Leakage inductance must also be kept to a minimum and this-may be accomplished by providing a very close magnetic coupling-between the pri- 'mary and secondary. "The fact that it is our'in- "tentlon to locate-the 'trans'iormer atthe welding 2 Claims. (Cl. 323-44) head permits the application of power from the Source to the head at commercial voltages such for example as volts where in instances where the transformer islocated at a distance from the welder the power input is at only .a .few volts. Conversely the current in the'present application will be much lower than in the former case such for example as 2000-3000 amperes in our device as against 30,000 amperes in the remote transformer installation. It will be at .once obvious that with a reduction in current of approximately 15-1 the power necessary to drive the primary current through the cables willbe much reduced. By the same token the cables will be smaller and lighter to carry the power input. If the turn ratio is kept small such as 15 to 1 then the insulation and size of the transformer may be kept at a minimum.

Since the coupling is to be very close and the .cross section of :the copper is small the amount of core material needed will be relatively small and, therefore, it is feasible economically to use special =mag-netic material that will carry very high flux densities Without saturation instead of .standard transformer iron, and if the transformer is cooled it can of course be operated at a much higher electrical load to physical weight ratio.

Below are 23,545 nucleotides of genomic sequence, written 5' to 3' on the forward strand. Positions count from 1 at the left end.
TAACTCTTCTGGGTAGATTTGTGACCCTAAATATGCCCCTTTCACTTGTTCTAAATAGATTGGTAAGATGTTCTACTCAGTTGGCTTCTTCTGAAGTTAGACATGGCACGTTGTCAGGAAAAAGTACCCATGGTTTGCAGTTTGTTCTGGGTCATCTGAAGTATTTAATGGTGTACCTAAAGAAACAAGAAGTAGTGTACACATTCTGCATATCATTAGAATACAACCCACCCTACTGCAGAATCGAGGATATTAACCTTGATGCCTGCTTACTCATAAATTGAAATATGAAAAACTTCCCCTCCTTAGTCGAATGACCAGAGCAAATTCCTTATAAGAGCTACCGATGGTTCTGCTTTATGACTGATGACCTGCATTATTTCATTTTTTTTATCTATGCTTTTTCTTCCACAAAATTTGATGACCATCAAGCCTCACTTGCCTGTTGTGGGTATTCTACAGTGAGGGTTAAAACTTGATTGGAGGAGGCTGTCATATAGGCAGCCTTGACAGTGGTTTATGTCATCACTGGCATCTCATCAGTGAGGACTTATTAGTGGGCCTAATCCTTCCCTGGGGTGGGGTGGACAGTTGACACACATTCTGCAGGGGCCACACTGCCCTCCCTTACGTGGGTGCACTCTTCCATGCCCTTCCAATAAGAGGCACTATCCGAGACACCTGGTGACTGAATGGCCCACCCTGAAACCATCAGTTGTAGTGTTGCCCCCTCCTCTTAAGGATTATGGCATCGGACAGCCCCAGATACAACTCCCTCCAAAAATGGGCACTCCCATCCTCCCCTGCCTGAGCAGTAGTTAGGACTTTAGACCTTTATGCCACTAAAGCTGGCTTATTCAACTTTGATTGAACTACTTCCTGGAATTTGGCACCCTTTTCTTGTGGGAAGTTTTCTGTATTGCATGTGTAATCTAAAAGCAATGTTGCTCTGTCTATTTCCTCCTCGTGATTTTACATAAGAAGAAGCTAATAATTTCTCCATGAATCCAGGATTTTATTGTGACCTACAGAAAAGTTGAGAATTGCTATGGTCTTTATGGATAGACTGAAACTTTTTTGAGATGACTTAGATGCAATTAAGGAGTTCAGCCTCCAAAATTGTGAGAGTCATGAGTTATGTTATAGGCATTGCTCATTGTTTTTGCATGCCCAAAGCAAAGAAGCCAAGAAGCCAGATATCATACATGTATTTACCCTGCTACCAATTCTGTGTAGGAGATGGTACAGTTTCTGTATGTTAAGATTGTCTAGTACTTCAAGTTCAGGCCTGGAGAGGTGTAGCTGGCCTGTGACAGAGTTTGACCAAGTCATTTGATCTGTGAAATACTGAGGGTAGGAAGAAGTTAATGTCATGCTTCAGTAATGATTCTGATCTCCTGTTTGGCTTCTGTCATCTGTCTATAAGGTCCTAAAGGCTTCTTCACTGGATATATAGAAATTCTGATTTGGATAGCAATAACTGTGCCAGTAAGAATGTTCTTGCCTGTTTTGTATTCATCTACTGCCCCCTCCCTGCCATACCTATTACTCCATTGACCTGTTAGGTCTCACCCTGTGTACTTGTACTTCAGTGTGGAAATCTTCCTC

Returning to a consideration of throat size, as it will be evident that a device of this type has a relatively small throat, there are of course two current limiting factors in the secondary or welding circuit; namely, theinductance and resistance of the same. The inductance of this circuit consists of two parts, the leakage inductance of the secondary winding and the throatinductance which isdependent upon'the loop formed by the leads and electrodes. It has been found by experiment thatthere are certain relationships between these factors which provide for optimum operation. One of these is that the secondary inductance XS of the transformer, that is, its primary inductance referred to the secondary side, should be at least of the order of three times or more the sum of the secondary leakage inductance and throat loop inductance. For best compromise be'tweenexcellence of operation and conservation of space and-weight the secondary inductance should be in the neighborhood of three times the sum of secondary leakage and throat loop inductance, which provides a guide for attaining a proper balance in design relation between secondary inductance and the exterior circuit.

With regard to a consideration of throat size it will be seen by the above that the variation thereof will directly vary the exterior inductance but it will be evident that in attempting to reduce the size of the throat in order to make the device smaller and more portable there is a point beyond which the electrical gain approaches the law of diminishing returns. This establishes a minimum throat size and transformer size below which there is no advantage in going.

It is therefore'an object of our invention to provide a small portable welder.

It is a further object of our invention to provide a portable welding device with a transformer integral with the welding head.

It is a further object of our invention to provide a portable welder with a small throat of relatively light weight.

It is a still further object of our invention to provide a portable welder with an integral transformer having an optimum throat size to weight ratio.